On March 31, 2010, Plaintiff filed an internal discrimination and retaliation complaint against her supervisor with APS's Office of Equal Opportunity ("OEO").  On June 18, 2010, the OEO determined that the claims were unsubstantiated.  APS placed Plaintiff on administrative leave on June 21, 2010, and terminated her on July 1, 2010, based on her history of performance problems.  Thereafter, Plaintiff pursued her claims with the EEOC and in federal court.

Plaintiff Failed to Establish Worse Treatment than a Similarly Situated Male Employee

Plaintiff attempted to state a claim for Title VII discrimination based on her belief that she received less favorable treatment than a similarly situated male employee in her office.  The Court rejected this argument because the male employee did not engage in any misconduct of "comparable seriousness" to Plaintiff.  This decision was based on the following determinations:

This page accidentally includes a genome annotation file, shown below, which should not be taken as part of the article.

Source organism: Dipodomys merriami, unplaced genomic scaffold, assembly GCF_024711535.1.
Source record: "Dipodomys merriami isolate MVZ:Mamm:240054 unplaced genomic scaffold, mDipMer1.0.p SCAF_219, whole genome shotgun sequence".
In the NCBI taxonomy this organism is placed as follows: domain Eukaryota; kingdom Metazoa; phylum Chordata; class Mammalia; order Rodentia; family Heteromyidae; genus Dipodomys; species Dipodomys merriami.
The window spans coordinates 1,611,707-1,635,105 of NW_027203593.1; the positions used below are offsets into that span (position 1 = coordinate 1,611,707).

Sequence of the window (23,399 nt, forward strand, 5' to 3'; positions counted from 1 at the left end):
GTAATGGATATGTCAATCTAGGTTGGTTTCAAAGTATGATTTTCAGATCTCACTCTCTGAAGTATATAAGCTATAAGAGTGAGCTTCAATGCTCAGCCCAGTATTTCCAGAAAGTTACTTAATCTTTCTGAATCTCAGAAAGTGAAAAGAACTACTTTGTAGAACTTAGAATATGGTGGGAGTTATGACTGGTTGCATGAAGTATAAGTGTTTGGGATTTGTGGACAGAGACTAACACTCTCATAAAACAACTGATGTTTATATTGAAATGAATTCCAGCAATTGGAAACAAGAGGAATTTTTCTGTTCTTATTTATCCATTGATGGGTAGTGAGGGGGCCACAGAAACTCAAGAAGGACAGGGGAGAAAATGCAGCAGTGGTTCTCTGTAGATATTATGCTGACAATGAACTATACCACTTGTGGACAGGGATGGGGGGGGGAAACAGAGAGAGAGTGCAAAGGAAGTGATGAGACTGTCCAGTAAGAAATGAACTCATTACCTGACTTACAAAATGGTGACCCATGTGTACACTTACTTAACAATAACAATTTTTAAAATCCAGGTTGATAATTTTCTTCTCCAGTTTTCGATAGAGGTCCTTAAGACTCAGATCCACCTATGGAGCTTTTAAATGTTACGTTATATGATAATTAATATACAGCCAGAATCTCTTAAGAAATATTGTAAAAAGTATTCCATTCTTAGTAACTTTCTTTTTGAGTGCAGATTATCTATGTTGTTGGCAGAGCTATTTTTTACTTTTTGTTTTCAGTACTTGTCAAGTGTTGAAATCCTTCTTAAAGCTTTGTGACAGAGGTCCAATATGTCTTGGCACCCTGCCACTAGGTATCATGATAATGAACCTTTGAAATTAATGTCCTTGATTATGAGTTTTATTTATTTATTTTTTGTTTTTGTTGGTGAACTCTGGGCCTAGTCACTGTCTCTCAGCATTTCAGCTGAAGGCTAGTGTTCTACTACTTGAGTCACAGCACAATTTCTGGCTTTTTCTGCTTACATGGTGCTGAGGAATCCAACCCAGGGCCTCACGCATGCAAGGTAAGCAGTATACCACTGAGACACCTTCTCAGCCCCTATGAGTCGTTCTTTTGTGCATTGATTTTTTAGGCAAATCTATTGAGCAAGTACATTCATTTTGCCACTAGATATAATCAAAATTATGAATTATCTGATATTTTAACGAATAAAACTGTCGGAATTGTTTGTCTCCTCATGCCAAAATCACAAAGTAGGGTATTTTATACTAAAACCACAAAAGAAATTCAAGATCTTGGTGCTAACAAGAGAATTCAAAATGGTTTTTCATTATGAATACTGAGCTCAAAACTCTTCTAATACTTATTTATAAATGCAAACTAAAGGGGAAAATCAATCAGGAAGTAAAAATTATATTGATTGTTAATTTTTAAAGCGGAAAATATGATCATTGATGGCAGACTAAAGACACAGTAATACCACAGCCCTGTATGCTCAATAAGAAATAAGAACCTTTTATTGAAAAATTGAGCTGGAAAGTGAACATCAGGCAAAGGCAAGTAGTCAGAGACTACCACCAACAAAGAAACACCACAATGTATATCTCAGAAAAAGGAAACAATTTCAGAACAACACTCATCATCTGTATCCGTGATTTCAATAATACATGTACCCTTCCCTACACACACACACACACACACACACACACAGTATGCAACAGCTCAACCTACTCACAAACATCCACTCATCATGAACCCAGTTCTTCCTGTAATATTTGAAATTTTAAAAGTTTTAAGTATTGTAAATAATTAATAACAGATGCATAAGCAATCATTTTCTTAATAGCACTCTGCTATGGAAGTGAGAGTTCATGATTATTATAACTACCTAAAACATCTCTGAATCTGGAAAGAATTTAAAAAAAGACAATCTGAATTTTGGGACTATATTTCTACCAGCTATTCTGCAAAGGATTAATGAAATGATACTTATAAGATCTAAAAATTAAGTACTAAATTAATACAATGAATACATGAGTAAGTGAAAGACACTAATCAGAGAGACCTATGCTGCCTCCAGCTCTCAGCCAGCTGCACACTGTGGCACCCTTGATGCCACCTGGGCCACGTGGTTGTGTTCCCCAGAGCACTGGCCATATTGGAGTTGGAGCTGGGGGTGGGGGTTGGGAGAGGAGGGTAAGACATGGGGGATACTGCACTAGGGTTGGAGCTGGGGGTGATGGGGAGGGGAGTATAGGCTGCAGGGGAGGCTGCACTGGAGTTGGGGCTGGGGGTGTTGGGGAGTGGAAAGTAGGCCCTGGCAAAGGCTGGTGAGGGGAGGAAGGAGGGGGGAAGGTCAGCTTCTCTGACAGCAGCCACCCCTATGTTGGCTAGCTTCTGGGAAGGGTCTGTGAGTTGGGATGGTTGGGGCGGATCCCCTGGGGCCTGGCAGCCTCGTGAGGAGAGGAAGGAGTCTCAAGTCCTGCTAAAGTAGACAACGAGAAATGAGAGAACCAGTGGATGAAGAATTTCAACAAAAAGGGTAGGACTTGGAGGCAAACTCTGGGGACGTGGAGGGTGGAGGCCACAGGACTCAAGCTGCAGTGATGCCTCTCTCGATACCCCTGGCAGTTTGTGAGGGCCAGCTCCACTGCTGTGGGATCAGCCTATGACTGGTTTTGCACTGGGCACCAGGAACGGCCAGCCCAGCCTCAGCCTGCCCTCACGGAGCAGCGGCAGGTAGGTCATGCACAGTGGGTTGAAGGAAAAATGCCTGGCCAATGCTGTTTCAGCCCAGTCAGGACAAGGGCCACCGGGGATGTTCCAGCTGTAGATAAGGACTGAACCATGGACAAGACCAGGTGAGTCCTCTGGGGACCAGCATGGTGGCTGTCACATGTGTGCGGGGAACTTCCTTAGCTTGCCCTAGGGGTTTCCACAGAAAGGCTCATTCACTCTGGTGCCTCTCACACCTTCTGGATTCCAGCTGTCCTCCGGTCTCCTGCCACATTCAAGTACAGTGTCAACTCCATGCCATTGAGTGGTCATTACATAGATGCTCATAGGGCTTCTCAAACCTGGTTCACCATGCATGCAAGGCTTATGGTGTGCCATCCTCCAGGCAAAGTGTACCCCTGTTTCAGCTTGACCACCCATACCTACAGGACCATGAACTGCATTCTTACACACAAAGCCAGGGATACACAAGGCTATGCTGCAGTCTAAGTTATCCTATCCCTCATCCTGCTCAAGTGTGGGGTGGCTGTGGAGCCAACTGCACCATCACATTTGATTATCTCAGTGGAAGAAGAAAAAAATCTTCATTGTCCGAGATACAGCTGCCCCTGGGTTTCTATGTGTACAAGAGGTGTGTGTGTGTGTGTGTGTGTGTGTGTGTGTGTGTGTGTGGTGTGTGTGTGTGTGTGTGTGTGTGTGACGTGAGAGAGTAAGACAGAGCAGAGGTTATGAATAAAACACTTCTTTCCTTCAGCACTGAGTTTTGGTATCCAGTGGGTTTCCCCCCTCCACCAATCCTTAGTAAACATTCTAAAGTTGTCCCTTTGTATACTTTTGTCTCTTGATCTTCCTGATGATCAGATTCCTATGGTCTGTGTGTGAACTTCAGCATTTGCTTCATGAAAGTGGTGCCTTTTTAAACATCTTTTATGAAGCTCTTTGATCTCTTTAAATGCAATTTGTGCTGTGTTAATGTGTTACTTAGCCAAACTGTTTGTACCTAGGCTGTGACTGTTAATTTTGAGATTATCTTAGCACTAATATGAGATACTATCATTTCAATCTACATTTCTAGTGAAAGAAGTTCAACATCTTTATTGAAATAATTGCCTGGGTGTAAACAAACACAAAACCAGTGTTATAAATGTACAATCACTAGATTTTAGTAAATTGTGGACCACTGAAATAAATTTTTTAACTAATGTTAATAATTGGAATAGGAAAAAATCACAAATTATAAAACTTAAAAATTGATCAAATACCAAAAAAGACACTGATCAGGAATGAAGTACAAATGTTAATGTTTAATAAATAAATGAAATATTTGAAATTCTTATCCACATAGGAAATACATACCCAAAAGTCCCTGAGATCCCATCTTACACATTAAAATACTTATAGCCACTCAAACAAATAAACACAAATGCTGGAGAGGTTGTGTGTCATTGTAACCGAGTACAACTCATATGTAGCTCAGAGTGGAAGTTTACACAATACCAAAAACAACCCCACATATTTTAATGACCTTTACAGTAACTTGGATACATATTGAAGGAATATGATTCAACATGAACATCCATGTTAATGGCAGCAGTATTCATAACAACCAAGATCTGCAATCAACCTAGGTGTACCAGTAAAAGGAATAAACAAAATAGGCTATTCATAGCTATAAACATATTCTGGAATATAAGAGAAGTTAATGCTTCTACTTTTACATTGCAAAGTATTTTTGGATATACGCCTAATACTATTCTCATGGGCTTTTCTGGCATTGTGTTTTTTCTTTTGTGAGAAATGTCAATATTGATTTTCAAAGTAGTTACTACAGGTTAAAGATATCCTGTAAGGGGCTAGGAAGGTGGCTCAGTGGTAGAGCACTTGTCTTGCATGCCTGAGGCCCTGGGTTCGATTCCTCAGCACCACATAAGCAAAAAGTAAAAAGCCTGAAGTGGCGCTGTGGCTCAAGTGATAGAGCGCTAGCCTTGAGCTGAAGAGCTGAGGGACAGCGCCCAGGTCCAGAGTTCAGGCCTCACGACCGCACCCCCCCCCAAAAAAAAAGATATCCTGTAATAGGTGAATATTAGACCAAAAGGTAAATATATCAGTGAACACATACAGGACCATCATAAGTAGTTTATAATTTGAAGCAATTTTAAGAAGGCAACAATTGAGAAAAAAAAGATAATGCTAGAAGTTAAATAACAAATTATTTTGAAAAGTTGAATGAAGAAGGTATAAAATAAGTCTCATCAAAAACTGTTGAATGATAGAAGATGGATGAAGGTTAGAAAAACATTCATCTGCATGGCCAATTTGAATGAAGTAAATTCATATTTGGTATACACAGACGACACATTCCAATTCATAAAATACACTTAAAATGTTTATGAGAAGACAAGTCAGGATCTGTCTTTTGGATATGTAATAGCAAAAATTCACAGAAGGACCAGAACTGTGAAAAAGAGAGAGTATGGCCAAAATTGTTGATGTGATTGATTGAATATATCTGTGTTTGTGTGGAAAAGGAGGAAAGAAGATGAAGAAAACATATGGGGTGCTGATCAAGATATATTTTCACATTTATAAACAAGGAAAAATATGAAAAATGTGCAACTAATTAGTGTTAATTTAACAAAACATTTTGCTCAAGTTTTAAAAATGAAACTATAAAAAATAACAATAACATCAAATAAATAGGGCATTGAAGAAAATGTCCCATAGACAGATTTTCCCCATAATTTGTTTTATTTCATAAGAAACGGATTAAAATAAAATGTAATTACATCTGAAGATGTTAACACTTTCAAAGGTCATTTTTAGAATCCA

• The male employee's alleged misconduct (e.g., working on personal matters at work, over-sharing personal information during one charter school site visit) "did not rise to the level of insubordination whereas Plaintiff persistently violated her supervisors' directive[s] . . . despite receiving one coaching note and five corrective action memoranda."  The male employee "understood the chain of command," corrected conduct issues that were called to his attention, and did not violate written directives.
  • There was no evidence that Plaintiff's supervisor was aware of most of the alleged misconduct of the male employee.